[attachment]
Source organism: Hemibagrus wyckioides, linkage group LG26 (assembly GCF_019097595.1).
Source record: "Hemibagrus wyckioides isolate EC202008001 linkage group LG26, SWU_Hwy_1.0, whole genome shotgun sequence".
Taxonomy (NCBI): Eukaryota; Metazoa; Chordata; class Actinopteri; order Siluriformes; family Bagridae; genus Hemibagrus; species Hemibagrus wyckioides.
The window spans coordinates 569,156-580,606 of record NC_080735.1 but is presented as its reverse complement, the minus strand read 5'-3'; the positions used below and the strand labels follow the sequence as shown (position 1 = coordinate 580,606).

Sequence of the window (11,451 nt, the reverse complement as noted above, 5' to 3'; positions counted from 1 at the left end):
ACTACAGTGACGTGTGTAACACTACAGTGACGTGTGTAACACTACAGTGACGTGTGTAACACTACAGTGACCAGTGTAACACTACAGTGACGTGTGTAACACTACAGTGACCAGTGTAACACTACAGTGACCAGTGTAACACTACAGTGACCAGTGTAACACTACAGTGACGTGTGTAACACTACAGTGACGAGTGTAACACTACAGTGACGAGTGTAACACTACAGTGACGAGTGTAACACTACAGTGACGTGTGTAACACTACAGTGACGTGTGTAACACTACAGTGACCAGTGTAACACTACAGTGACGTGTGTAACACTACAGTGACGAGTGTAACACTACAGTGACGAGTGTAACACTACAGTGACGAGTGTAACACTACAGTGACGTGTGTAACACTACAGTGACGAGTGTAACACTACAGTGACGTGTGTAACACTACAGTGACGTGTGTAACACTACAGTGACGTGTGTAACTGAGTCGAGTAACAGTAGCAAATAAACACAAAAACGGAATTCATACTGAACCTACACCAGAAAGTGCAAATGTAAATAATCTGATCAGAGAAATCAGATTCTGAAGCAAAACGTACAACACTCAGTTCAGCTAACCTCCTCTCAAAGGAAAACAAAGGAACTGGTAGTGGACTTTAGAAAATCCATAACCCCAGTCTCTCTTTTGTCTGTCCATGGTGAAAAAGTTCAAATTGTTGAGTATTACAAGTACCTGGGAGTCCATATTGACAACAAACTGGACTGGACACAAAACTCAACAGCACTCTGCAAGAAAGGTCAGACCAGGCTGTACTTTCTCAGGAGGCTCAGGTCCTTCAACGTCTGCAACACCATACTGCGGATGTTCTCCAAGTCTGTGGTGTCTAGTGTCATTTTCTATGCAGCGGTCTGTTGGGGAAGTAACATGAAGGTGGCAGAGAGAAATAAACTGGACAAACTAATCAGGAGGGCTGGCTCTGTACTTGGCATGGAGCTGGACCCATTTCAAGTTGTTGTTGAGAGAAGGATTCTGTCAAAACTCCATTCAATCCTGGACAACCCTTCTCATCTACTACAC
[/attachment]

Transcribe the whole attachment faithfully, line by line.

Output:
Source organism: Hemibagrus wyckioides, linkage group LG26 (assembly GCF_019097595.1).
Source record: "Hemibagrus wyckioides isolate EC202008001 linkage group LG26, SWU_Hwy_1.0, whole genome shotgun sequence".
Taxonomy (NCBI): Eukaryota; Metazoa; Chordata; class Actinopteri; order Siluriformes; family Bagridae; genus Hemibagrus; species Hemibagrus wyckioides.
The window spans coordinates 569,156-580,606 of record NC_080735.1 but is presented as its reverse complement, the minus strand read 5'-3'; the positions used below and the strand labels follow the sequence as shown (position 1 = coordinate 580,606).

Sequence of the window (11,451 nt, the reverse complement as noted above, 5' to 3'; positions counted from 1 at the left end):
ACTACAGTGACGTGTGTAACACTACAGTGACGTGTGTAACACTACAGTGACGTGTGTAACACTACAGTGACCAGTGTAACACTACAGTGACGTGTGTAACACTACAGTGACCAGTGTAACACTACAGTGACCAGTGTAACACTACAGTGACCAGTGTAACACTACAGTGACGTGTGTAACACTACAGTGACGAGTGTAACACTACAGTGACGAGTGTAACACTACAGTGACGAGTGTAACACTACAGTGACGTGTGTAACACTACAGTGACGTGTGTAACACTACAGTGACCAGTGTAACACTACAGTGACGTGTGTAACACTACAGTGACGAGTGTAACACTACAGTGACGAGTGTAACACTACAGTGACGAGTGTAACACTACAGTGACGTGTGTAACACTACAGTGACGAGTGTAACACTACAGTGACGTGTGTAACACTACAGTGACGTGTGTAACACTACAGTGACGTGTGTAACTGAGTCGAGTAACAGTAGCAAATAAACACAAAAACGGAATTCATACTGAACCTACACCAGAAAGTGCAAATGTAAATAATCTGATCAGAGAAATCAGATTCTGAAGCAAAACGTACAACACTCAGTTCAGCTAACCTCCTCTCAAAGGAAAACAAAGGAACTGGTAGTGGACTTTAGAAAATCCATAACCCCAGTCTCTCTTTTGTCTGTCCATGGTGAAAAAGTTCAAATTGTTGAGTATTACAAGTACCTGGGAGTCCATATTGACAACAAACTGGACTGGACACAAAACTCAACAGCACTCTGCAAGAAAGGTCAGACCAGGCTGTACTTTCTCAGGAGGCTCAGGTCCTTCAACGTCTGCAACACCATACTGCGGATGTTCTCCAAGTCTGTGGTGTCTAGTGTCATTTTCTATGCAGCGGTCTGTTGGGGAAGTAACATGAAGGTGGCAGAGAGAAATAAACTGGACAAACTAATCAGGAGGGCTGGCTCTGTACTTGGCATGGAGCTGGACCCATTTCAAGTTGTTGTTGAGAGAAGGATTCTGTCAAAACTCCATTCAATCCTGGACAACCCTTCTCATCTACTACAC